By Rebecca Matulka
Editor’s Note: This entry has been cross-posted from DOE’s Energy Blog.
For more than 10 years, the U.S. Department of Energy Solar Decathlon has been preparing the next wave of energy leaders—providing hands-on experience in designing and building energy-efficient, solar-powered houses. As teams put the finishing touches on their entries for this year’s event—which is less than three weeks away—a few teams are taking time to answer your questions about what it takes to be a solar decathlete and how the competition will impact their careers.
Whether you want to know how the teams turn their innovative building ideas into reality or ask about some of the latest energy-saving technologies incorporated into the houses, now is your chance to ask. We will be taking your Solar Decathlon questions in advance and during the Hangout. You can submit them by emailing email@example.com, posting comments on the Energy Department’s Facebook page or Google+ event, or tweeting @ENERGY using #askSD.
Solar Decathlon Director Richard King will moderate the discussion and be joined by team members from:
- Arizona State University and The University of New Mexico
Arizona State University and The University of New Mexico have designed and built SHADE—a house that pays tribute to desert plant life while maximizing occupant comfort and flexibility. With an independent solar canopy, modular furniture, and phase-change material used to redistribute energy in the house, SHADE will grow and adapt with its owners.
- Santa Clara University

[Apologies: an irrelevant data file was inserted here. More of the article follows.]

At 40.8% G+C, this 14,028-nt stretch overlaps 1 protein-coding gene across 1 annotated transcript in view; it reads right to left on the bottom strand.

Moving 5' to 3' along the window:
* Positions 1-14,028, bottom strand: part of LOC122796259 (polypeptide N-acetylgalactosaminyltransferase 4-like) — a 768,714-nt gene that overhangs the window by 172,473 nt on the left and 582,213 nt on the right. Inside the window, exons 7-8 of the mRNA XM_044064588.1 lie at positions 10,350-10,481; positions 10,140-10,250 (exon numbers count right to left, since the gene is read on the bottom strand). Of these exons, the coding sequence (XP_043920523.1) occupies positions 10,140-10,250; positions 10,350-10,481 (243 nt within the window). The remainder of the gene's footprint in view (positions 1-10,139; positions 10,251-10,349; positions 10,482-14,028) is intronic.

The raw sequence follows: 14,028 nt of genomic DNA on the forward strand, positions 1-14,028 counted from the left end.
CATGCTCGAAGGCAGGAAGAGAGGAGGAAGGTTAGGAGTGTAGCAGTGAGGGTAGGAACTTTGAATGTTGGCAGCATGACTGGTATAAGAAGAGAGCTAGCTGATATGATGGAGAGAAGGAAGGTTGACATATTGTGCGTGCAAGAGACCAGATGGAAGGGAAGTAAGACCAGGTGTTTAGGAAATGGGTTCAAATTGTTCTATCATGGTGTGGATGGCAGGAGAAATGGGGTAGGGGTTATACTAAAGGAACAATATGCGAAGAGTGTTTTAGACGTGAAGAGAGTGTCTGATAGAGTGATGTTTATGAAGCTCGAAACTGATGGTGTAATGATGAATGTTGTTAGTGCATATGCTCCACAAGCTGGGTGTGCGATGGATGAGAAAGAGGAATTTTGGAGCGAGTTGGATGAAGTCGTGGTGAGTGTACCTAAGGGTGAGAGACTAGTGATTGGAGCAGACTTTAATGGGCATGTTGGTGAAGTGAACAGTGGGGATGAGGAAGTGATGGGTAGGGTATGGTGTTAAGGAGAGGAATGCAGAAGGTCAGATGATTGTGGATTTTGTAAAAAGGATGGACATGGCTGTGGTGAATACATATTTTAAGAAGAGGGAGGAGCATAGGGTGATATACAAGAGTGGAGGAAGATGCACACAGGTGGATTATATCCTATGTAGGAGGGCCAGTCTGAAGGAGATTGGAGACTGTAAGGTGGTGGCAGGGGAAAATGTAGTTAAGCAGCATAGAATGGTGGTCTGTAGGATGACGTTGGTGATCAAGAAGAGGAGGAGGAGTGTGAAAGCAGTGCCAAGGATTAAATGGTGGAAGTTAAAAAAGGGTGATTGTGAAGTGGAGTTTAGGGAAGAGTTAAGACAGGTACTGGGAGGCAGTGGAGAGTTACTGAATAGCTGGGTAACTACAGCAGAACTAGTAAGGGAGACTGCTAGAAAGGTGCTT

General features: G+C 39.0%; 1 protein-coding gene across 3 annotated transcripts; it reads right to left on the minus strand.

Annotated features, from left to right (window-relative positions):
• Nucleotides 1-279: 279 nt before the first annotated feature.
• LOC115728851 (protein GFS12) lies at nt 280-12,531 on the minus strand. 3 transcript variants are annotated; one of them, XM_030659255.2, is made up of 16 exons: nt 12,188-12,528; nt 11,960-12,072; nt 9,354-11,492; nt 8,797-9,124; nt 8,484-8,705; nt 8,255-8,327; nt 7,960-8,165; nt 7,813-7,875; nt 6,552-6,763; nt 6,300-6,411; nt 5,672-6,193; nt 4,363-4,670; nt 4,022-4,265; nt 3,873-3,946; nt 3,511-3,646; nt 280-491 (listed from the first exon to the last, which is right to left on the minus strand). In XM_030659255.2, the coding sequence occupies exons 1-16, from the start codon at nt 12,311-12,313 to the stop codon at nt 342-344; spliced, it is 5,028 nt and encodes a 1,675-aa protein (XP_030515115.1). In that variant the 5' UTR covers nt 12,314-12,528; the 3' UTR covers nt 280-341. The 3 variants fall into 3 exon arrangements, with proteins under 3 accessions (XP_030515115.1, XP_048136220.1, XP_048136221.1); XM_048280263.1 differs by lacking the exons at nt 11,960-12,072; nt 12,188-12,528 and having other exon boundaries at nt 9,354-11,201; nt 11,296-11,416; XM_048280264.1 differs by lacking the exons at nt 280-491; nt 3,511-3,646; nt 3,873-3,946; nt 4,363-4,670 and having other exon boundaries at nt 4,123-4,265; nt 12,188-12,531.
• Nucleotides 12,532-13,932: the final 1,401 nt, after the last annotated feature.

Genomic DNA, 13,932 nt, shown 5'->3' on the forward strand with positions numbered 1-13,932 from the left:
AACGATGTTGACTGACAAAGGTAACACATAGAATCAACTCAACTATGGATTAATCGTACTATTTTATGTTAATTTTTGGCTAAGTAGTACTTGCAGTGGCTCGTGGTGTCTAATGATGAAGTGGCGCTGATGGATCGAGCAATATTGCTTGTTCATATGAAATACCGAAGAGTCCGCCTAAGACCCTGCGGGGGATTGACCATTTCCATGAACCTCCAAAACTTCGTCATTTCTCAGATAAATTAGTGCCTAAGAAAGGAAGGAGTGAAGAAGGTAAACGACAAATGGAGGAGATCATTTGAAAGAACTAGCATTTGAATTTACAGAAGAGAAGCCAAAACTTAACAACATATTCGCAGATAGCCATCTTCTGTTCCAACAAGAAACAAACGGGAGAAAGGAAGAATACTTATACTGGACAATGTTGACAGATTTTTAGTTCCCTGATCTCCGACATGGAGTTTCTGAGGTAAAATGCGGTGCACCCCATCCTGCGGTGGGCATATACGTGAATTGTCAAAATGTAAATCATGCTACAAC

Santa Clara University’s Radiant House is an elegant, adaptable, and affordable house with a versatile great room, a large deck and patio area, and clean separation between private and public spaces. The house’s innovative features include a structural wall and joist system made of standard lumber and bamboo, a radiant heating and cooling system embedded in the ceiling, and a custom application that controls and monitors the entire house.
- Team Alberta: University of Calgary
To address housing shortages and high costs for northern Alberta’s energy, mining, and forestry professionals, the team from the University of Calgary created Borealis. Designed to be sustainable and ecologically sensitive, Borealis includes two modules that flank a shared service core that includes kitchen, dining room, bathroom, and a mechanical room. The house also features a living wall that naturally detoxifies the air and is sustained by large sun-tunnel skylights.
- Team Capitol DC: The Catholic University of America, George Washington University, and American University
With HARVEST HOME, students from the Catholic University of America, George Washington University, and American University have created a house that replenishes as much energy as it uses. After the competition, HARVEST HOME will be donated to a veteran in need—a purpose that is reflected in the house’s calming design and integration with the outdoors.
- University of Nevada Las Vegas
The University of Nevada Las Vegas designed its DesertSol house to reflect the spirit of the Mojave Desert and make careful use of the area’s solar and water resources. The house includes a weathered wood rain screen that provides shade to the outdoor space, retractable solar shade screens to shield the house from summer heat and provide direct sun for warmth in the winter, and super-efficient insulation that ensures the house is airtight and highly heat-resistant.
We look forward to answering your Solar Decathlon questions!
Rebecca Matulka is a digital communications specialist in the Department of Energy’s Office of Public Affairs.